A New York newspaper which yielded to temptation and published titbits from the new Harry Potter book before its official release is facing a $100m (£60m) lawsuit from J K Rowling, the book's author.
The New York Daily News, a tabloid newspaper based on Long Island, got hold of an early copy of the book when a reporter passed by a Brooklyn store that had ignored - inadvertently, according to the owners - an injunction not to put its copies on display until midnight tonight. The paper offered what it called a "brief glimpse into the 870 action-packed pages" of Harry Potter and the Order of the Phoenix, giving away some elements of the plot, and reproduced two full pages of the text verbatim.
A statement from Scholastic, the series' US publisher, deplored the leak and hoped "this unfortunate situation will not spoil the surprise for millions of children around the country who have been eagerly awaiting the book".
The lawsuit, filed in federal court in Manhattan by representatives of the author, rather the publisher, was made public on Wednesday. The Daily News insisted it had done nothing wrong, "journalistically or legally", and vowed to defend any action vigorously.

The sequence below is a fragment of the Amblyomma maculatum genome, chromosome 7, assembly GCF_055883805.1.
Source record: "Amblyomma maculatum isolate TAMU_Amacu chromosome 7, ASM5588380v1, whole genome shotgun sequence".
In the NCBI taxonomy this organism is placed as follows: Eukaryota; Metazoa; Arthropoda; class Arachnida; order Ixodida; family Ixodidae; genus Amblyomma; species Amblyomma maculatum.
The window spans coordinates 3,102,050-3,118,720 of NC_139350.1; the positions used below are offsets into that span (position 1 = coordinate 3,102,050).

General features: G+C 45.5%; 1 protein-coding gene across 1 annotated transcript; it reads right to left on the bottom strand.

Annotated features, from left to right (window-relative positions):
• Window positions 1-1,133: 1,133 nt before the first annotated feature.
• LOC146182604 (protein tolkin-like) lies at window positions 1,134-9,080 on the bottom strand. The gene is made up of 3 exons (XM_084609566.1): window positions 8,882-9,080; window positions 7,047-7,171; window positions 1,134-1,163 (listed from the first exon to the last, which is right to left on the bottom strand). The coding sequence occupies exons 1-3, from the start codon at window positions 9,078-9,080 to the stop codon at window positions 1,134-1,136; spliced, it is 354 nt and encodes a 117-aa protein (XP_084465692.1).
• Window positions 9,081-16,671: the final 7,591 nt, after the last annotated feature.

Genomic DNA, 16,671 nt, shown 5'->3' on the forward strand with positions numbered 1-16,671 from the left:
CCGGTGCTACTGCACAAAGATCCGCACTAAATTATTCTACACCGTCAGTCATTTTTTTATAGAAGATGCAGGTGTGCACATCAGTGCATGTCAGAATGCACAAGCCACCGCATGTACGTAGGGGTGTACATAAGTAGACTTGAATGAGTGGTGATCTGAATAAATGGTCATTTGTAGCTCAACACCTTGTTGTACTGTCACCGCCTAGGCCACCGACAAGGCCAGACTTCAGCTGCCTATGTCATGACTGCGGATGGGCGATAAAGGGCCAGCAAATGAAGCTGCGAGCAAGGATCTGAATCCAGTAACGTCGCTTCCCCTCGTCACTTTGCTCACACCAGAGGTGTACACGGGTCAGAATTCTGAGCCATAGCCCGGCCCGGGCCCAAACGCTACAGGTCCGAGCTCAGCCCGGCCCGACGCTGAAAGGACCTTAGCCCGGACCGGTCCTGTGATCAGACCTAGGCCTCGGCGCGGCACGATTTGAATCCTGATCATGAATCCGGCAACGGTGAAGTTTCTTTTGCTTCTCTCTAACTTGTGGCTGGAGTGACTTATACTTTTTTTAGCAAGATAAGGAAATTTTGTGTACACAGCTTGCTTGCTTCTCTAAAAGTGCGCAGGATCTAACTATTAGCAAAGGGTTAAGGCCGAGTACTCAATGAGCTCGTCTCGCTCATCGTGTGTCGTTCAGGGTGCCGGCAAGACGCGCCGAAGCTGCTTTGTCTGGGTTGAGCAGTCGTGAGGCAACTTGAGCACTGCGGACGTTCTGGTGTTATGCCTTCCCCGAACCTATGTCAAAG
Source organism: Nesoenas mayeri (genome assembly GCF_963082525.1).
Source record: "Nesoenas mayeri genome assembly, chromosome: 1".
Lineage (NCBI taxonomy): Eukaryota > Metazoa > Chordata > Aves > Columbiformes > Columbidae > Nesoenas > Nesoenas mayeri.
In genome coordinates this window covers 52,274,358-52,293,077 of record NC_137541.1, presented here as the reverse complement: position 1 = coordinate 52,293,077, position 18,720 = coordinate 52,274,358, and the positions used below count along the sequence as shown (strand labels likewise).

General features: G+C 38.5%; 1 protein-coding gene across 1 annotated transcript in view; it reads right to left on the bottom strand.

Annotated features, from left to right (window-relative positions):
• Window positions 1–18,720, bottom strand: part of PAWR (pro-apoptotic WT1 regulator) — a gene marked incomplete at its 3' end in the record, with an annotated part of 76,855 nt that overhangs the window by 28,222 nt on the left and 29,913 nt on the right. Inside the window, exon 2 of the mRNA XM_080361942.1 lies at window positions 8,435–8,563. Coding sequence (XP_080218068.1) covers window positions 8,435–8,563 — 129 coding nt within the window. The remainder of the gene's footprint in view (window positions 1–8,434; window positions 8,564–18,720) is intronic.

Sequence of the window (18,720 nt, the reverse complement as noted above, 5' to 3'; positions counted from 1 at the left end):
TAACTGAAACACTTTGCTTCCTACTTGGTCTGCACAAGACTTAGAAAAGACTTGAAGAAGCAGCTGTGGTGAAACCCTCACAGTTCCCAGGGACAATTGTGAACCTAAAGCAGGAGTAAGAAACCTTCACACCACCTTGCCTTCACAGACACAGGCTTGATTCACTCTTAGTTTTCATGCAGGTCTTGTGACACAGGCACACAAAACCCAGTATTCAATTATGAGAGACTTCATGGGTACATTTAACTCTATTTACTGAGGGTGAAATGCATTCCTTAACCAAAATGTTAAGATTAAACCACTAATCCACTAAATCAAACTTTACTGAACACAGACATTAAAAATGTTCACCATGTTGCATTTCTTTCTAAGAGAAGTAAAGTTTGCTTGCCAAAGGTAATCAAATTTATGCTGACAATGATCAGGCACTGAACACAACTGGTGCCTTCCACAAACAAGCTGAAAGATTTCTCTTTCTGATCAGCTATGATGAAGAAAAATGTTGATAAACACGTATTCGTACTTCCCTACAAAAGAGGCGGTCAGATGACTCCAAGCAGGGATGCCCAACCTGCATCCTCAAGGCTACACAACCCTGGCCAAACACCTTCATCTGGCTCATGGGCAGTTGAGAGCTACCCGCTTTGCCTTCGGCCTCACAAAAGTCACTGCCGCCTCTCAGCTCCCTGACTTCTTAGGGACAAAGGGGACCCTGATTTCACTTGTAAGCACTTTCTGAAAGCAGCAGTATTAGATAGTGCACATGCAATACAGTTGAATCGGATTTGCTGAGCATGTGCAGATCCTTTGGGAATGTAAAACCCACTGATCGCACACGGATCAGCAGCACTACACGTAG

The new volume, coming three years after the last instalment, Harry Potter and the Goblet of Fire, is expected to be the biggest sales phenomenon of the series to date. The new book is the fifth in the series.
Scholastic's initial print run in the United States is 8.5 million copies, while Bloomsbury in the UK has printed 2.5 million copies. The series as a whole has sold 195 million copies worldwide. Amazon said it received 1.2 million pre-publication orders for the latest release.
Despite extraordinary security measures - designed to whet the appetite of Harry fans as much as protect the book - a few leaks have been impossible to avoid.
In Britain, chapters of the book were offered to The Sun newspaper after going missing from the printers, and 8,000 copies were stolen from a delivery lorry earlier this week.
In America, a number of smaller outlets have inadvertently put their copies on display before the appointed hour. In Indianapolis, a number of outlets of the Osco drugstore made the same mistake as the Brooklyn shop, provoking a run on their few copies before they realised their mistake.Reuse content